The first garment made from tree-free rayon
The Australian-based company Nanollose created the world’s first wearable garment using a tree-free version of rayon, made using microbes that convert biomass waste products into microbial cellulose.
Rayon is a fibre made from cellulose predominantly derived from wood-pulp. However, the production process of this fabric is not very sustainable. For one, considerable amounts of trees are cut down and chipped. The wood is then treated with hazardous chemicals, including carbon disulphide, which is highly toxic, to make rayon.
Nanollose’s Nullarbor tree-free rayon is derived using microbes that convert biomass waste products like, in this case, coconut waste. The microbes naturally ferment the waste products into cellulose, a cotton-like raw material. The microbial cellulose is then converted into rayon fibres using the company’s own technology, which is compatible with existing industry processing and manufacturing equipment. The process takes 18 days and requires very little land, water and energy.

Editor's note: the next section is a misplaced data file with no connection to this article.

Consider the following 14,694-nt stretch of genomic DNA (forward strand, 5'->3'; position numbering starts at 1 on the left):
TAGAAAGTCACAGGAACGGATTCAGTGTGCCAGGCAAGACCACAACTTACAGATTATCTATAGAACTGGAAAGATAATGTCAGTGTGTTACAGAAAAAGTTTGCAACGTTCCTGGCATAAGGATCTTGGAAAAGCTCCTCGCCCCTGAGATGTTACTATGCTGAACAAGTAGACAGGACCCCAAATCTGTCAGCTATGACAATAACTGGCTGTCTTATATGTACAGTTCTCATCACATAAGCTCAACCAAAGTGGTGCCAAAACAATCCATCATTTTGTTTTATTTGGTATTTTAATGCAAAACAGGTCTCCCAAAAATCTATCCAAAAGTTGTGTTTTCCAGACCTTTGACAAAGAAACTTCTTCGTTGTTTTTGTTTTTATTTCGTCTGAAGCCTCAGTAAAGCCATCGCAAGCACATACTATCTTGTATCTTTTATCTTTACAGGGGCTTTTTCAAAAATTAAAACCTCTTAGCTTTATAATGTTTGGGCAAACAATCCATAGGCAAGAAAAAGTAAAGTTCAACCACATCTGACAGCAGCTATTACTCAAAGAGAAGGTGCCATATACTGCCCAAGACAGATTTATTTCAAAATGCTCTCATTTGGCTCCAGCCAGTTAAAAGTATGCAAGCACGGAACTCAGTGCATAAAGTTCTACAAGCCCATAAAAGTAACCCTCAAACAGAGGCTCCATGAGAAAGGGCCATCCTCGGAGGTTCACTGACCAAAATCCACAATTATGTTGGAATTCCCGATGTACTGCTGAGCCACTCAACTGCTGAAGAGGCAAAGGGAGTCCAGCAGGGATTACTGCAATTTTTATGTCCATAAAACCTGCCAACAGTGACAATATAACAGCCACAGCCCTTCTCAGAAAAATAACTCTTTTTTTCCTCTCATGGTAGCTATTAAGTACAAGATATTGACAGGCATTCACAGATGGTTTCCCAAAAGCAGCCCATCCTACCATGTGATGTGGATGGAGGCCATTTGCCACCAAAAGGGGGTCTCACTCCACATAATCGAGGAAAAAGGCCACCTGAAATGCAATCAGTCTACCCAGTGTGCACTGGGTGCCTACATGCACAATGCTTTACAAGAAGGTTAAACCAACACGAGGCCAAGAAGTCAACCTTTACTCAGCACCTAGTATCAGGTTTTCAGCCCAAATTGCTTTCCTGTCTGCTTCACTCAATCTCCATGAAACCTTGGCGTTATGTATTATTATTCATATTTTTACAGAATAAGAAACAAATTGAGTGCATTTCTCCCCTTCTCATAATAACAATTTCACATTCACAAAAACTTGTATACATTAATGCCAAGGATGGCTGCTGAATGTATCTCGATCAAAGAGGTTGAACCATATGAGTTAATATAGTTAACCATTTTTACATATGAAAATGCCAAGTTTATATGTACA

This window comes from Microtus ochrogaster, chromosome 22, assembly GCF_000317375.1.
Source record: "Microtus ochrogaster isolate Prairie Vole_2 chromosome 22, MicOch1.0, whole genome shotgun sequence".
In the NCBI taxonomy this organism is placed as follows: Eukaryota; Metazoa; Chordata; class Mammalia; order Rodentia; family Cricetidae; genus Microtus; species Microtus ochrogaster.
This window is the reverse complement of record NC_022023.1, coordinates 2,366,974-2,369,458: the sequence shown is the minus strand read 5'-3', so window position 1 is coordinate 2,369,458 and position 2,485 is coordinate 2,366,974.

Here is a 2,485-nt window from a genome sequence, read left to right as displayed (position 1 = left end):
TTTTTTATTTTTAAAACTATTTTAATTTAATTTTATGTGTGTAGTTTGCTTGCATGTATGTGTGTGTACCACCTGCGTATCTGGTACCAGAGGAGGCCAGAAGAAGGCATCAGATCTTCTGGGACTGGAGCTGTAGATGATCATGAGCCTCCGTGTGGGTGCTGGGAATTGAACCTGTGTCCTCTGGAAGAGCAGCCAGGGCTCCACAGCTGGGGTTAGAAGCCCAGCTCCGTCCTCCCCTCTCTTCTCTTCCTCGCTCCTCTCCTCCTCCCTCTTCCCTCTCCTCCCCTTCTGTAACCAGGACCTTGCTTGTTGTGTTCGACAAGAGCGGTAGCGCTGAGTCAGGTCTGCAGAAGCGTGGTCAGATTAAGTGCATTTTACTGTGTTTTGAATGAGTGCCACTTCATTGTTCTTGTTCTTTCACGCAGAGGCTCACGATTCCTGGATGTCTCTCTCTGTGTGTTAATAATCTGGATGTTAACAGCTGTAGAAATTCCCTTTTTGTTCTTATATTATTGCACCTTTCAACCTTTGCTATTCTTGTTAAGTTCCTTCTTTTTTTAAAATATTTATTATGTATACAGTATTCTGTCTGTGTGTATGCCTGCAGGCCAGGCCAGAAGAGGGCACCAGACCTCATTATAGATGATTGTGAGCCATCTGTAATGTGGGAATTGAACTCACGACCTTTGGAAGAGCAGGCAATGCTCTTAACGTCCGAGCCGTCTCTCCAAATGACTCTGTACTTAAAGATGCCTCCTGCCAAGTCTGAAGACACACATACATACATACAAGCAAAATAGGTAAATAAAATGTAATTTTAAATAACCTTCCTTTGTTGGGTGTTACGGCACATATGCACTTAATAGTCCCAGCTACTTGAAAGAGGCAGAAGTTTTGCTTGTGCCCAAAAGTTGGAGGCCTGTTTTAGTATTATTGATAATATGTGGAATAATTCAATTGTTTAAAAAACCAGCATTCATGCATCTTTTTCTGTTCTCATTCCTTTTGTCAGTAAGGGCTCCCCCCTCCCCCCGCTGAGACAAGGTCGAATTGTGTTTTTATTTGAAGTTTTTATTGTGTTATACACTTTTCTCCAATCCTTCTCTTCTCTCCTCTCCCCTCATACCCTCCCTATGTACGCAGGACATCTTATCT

Using this material, Nanollose now created what they say is the world’s first wearable garment from tree-free rayon. The sweater marks a breakthrough for the clothing industry, which desperately needs alternative and sustainable materials.
“We didn’t have to cut down any trees to create this sweater, and we have now demonstrated that our Tree-Free Rayon fibre can be used in the same way as other commonly-used fibres to make clothing and textiles, without the hefty environmental footprint,” Alfie Germano, Nanollose’s managing director, said.
To ensure Nanollose can supply future partners with commercial qualities of fibre, the company is developing a supply chain within an ecosystem around waste from the Indonesian coconut industry (along with waste streams from other industries), and aims to significantly increase fibre production over the next months.